This time it is using system-on-chip vendor MediaTek building the hardware with Intel writing the 5G specifications and MediaTek developing the modem to match.
After that is done, Intel will optimise and validate the modem and use its charismatic powers of persuasion to convince OEMs to use the new hardware and help them make sure it works well in final products.
This means Intel will be writing operating system level drivers for the modems.
The partnership looks like a sensible one for both parties: Intel has been struggling to get its own 10nm hardware so getting this hardware design task off its plate may relieve some pressure, while still keeping the company in an emerging market.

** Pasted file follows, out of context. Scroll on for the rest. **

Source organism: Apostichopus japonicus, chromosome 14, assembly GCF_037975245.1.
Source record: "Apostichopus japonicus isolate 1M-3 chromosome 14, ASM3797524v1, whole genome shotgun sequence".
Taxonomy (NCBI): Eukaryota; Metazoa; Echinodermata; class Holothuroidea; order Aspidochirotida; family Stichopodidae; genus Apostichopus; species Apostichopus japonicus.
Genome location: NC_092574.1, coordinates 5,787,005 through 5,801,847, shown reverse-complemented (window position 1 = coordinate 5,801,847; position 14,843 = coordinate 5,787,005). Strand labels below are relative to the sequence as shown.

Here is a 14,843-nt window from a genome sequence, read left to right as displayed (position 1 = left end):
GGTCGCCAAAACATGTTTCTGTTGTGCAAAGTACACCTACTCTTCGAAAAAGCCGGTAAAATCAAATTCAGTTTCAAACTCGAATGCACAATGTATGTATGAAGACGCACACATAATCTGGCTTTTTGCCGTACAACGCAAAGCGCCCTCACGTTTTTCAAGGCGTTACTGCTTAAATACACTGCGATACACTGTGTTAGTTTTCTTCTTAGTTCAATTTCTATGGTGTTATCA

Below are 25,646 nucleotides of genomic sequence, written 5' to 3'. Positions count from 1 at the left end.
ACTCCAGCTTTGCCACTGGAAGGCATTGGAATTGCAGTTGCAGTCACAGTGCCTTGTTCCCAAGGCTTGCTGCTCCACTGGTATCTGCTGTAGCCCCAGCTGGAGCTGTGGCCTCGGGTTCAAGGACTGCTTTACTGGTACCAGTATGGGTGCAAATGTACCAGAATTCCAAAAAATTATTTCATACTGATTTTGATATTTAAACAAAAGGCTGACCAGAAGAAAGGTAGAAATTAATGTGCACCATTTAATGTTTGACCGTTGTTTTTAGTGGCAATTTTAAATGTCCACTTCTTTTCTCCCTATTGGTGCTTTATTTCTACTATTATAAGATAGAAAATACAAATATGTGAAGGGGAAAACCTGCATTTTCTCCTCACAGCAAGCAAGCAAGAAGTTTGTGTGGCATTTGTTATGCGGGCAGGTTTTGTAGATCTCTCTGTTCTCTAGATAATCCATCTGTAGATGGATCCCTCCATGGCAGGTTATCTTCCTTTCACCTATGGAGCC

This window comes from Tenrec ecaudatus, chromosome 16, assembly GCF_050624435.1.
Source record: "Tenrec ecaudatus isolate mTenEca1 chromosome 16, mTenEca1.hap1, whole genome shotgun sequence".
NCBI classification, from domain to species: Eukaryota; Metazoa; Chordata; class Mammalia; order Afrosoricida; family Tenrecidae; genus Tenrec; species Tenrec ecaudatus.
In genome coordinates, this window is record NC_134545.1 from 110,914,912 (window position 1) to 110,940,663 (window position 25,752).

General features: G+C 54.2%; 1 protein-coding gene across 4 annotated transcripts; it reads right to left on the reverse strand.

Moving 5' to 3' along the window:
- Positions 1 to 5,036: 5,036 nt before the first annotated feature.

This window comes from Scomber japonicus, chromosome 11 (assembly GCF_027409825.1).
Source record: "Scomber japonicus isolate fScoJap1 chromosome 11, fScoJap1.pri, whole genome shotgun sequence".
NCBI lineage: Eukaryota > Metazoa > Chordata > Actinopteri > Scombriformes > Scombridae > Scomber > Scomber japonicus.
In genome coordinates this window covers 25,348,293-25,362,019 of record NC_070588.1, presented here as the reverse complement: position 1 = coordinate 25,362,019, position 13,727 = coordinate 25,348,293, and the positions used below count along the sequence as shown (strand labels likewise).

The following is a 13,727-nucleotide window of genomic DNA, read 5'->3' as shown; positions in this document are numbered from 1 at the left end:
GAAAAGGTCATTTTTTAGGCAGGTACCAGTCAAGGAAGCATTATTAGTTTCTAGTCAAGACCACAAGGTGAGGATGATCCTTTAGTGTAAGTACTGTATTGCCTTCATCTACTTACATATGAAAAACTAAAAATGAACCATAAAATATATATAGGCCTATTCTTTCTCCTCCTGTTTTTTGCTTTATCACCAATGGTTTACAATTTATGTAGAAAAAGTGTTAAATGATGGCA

MediaTek gets its paws on Intel's software development expertise and deep integration with OEM vendors in the PC space.
It looks like the chip is based on MediaTek's Helio M70 5G modem for use in PC hardware. The M70 modem is already being built into MediaTek's Dimensity family of ARM System-on-Chip (SoC) designs which were announced this week the new partnership gives MediaTek a whole new platform to market to and gives Intel a foot back into the door in 5G.
It may represent a way for Intel to push back against ARM-based Windows hardware like Samsung's Galaxy Book S, built on Qualcomm's Snapdragon 8cx platform. We can expect to see the resulting hardware shipping sometime in 2021.